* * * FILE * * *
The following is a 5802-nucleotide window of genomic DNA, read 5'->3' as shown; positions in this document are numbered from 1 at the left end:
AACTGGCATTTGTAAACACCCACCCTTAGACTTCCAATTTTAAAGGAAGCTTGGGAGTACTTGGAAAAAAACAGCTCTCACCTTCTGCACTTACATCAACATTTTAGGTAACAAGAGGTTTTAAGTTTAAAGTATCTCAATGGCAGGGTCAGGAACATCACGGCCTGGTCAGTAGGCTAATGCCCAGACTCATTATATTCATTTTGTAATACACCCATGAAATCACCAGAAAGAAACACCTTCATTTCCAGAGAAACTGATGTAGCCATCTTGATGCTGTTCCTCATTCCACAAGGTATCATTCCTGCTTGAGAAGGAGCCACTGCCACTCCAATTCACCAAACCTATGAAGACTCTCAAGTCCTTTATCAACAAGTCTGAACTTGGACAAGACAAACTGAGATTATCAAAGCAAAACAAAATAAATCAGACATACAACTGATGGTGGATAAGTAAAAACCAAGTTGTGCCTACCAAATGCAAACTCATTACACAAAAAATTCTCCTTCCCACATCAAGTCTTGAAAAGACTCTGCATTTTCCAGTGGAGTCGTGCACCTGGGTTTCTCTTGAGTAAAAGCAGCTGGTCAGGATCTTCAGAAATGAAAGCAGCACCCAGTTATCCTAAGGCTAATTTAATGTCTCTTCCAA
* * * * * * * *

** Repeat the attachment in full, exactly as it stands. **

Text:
The following is a 5802-nucleotide window of genomic DNA, read 5'->3' as shown; positions in this document are numbered from 1 at the left end:
AACTGGCATTTGTAAACACCCACCCTTAGACTTCCAATTTTAAAGGAAGCTTGGGAGTACTTGGAAAAAAACAGCTCTCACCTTCTGCACTTACATCAACATTTTAGGTAACAAGAGGTTTTAAGTTTAAAGTATCTCAATGGCAGGGTCAGGAACATCACGGCCTGGTCAGTAGGCTAATGCCCAGACTCATTATATTCATTTTGTAATACACCCATGAAATCACCAGAAAGAAACACCTTCATTTCCAGAGAAACTGATGTAGCCATCTTGATGCTGTTCCTCATTCCACAAGGTATCATTCCTGCTTGAGAAGGAGCCACTGCCACTCCAATTCACCAAACCTATGAAGACTCTCAAGTCCTTTATCAACAAGTCTGAACTTGGACAAGACAAACTGAGATTATCAAAGCAAAACAAAATAAATCAGACATACAACTGATGGTGGATAAGTAAAAACCAAGTTGTGCCTACCAAATGCAAACTCATTACACAAAAAATTCTCCTTCCCACATCAAGTCTTGAAAAGACTCTGCATTTTCCAGTGGAGTCGTGCACCTGGGTTTCTCTTGAGTAAAAGCAGCTGGTCAGGATCTTCAGAAATGAAAGCAGCACCCAGTTATCCTAAGGCTAATTTAATGTCTCTTCCAA